This can be hard for us. We're so used to seeking 'something' from the Lord, asking Him for an answer to prayer, etc, that we can easily ignore HIM! Even having said this, there are times when we seek to 'experience' Him. But stop for a moment. What are we saying when we want to 'experience Him' ? It sounds right enough. But once more we’re seeking 'something' from Him, an experience – but still not HIM for Himself !
It really is surprising how greedy and self-seeking we can be. Even when we desire to be wholly devoted to God, somehow the flesh creeps in and taints our endeavour. It’s a bit like people who want to worship the Lord so much that they focus more on the act of worship than Him. In the end they end up worshipping 'worship'. It’s so easy and can happen to any of us. However, don’t despair about it. God knows our intentions and His mercy will override the weakest attempt and bring it to fulfilment. That’s why He’s the God of grace and kindness!
The Hebrews who had a willing heart were the ones that contributed to the building of the Tabernacle. A willing heart, despite its own carnality, is still what God desires. The carnality of man can be dealt with by grace and mercy. The hardness of heart is a great offence to the Lord. It usually requires chastisement, and even judgement – sometimes severe.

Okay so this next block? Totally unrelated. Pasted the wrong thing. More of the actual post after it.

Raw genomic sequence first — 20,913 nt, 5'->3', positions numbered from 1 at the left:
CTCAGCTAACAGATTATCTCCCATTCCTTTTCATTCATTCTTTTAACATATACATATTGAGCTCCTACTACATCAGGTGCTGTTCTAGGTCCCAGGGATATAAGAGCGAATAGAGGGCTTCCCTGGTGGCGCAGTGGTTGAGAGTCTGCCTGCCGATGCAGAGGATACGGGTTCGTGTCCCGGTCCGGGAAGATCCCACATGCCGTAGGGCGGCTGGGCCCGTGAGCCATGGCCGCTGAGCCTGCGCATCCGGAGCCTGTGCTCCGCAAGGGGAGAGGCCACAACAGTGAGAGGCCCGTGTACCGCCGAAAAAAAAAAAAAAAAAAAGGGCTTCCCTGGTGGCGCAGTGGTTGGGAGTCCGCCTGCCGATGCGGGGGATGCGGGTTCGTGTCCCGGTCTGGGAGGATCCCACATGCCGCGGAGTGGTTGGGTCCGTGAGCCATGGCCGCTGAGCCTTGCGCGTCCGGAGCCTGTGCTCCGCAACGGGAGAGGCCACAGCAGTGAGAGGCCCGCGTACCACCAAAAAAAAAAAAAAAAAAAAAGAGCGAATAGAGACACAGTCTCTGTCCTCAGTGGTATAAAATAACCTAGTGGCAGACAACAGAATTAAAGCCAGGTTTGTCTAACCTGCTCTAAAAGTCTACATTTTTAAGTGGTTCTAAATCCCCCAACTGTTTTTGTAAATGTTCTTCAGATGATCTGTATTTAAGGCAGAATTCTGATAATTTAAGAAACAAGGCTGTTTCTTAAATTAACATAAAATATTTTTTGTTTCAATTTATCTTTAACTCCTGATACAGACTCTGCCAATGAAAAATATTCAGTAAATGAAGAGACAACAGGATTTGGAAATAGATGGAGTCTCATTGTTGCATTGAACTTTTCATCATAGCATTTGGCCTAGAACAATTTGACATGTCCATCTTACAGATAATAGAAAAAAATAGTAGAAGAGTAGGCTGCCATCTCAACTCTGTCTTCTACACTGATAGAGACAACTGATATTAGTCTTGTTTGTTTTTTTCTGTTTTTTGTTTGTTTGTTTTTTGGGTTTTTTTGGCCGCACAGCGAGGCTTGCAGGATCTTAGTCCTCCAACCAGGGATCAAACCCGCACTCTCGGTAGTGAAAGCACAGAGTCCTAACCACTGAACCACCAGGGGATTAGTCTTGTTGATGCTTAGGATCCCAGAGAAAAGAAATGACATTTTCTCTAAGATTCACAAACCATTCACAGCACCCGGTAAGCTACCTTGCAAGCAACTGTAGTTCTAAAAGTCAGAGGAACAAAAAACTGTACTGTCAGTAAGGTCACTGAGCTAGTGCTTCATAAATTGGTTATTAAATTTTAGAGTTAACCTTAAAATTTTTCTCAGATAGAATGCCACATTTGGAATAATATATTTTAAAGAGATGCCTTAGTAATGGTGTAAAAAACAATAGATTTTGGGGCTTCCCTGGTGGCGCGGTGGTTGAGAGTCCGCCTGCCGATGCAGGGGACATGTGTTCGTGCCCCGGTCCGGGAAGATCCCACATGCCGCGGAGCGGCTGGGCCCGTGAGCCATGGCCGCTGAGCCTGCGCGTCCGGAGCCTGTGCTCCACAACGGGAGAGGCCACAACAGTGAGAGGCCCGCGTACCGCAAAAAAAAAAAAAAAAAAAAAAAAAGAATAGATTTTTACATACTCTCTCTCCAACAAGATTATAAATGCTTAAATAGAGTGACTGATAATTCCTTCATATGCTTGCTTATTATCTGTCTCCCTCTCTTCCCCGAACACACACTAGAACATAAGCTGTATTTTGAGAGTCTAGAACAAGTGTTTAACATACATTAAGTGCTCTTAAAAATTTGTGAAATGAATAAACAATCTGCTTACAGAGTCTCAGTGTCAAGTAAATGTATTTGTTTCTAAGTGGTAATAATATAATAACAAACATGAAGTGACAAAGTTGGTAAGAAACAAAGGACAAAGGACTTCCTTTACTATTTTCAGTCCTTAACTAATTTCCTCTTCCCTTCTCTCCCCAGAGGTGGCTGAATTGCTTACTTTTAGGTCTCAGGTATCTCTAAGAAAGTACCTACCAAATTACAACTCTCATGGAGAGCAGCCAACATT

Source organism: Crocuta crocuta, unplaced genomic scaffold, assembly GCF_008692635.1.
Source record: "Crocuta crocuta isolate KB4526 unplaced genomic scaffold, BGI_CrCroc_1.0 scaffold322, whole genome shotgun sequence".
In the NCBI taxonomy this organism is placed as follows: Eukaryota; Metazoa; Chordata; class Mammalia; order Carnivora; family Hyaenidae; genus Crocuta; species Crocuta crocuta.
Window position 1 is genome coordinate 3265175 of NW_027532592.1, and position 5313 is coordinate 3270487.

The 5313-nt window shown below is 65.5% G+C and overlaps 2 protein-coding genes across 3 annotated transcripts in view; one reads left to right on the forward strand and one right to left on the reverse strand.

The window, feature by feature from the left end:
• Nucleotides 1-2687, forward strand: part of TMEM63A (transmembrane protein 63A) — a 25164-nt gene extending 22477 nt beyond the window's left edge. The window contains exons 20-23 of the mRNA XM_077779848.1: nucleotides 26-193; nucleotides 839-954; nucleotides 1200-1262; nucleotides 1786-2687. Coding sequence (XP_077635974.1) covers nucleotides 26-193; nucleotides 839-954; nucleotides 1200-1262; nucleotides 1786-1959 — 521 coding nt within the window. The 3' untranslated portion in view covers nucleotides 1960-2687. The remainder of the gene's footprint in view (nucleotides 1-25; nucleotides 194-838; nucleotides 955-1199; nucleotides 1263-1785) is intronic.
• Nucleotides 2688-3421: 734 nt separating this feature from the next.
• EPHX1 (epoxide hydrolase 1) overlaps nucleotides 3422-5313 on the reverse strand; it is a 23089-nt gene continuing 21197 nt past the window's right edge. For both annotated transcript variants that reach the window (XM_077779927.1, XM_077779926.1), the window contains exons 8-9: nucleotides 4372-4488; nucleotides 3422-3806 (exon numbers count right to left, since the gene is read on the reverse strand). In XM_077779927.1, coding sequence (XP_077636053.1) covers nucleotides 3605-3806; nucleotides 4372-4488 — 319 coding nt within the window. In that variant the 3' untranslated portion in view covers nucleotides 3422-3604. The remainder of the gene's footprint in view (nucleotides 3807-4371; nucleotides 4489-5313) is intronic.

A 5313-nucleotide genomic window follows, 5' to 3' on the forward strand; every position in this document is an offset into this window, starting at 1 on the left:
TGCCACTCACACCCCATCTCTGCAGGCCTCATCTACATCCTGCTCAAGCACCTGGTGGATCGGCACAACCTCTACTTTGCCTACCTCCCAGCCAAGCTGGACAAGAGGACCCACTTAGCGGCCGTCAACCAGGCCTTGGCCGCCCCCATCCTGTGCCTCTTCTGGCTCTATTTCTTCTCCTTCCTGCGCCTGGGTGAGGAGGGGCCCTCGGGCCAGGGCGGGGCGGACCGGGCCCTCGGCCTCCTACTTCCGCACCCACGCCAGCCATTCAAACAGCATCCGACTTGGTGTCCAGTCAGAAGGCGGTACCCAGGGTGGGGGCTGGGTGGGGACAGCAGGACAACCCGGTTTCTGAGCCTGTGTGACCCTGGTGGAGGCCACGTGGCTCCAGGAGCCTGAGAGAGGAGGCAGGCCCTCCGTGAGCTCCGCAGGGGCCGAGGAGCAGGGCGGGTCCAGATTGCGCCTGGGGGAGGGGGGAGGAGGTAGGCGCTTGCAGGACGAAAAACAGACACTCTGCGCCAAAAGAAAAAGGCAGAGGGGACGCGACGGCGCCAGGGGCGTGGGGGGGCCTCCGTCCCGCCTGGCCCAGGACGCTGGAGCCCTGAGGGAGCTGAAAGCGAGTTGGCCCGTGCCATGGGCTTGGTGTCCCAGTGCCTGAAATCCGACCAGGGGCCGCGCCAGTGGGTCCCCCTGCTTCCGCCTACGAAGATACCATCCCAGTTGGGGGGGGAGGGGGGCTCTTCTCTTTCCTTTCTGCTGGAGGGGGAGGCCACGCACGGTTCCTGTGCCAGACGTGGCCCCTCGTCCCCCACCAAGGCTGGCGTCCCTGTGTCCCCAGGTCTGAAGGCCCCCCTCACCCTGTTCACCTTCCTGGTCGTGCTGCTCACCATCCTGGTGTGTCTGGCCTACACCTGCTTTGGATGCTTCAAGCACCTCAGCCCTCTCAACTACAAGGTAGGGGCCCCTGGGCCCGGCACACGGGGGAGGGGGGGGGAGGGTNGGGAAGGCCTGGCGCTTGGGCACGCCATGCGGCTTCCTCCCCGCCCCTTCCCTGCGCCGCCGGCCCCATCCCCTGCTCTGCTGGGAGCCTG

Get a willing heart even though you might have mixed motives to begin with. Tell God you want to be wholly devoted to Him, but there’s still a mixture within you. Since He knows this already He will overlook the taint and accept the heart-felt attitude. The mixture can be separated as He works on you later, but the willingness of heart is the prime thing He’s seeking. Another way of saying this is: God wants you to be single minded about Him, and that’s a heart condition.
The consistent nurturing of your Inner Man will gradually bring you to the point of willingness, obedience and transformation. It could be said that God isn’t all that interested in ' changing ' us. Rather His intention is that we be transformed! A lot of Christians use their prayer and devotional life as a pathway for change. They want to be changed on the inside; to become more spiritual; to live a holy life. All of which is good and honourable. Nevertheless, if we’re honest, this attempt to be inwardly changed often ends up becoming a religious work. It saps our energy and because it’s ' work ' ultimately brings frustration and despair. Even worse, it can deceive you into thinking you’re spiritually progressing when in fact the spirit of religion has blinded you from seeing the true state of your soul.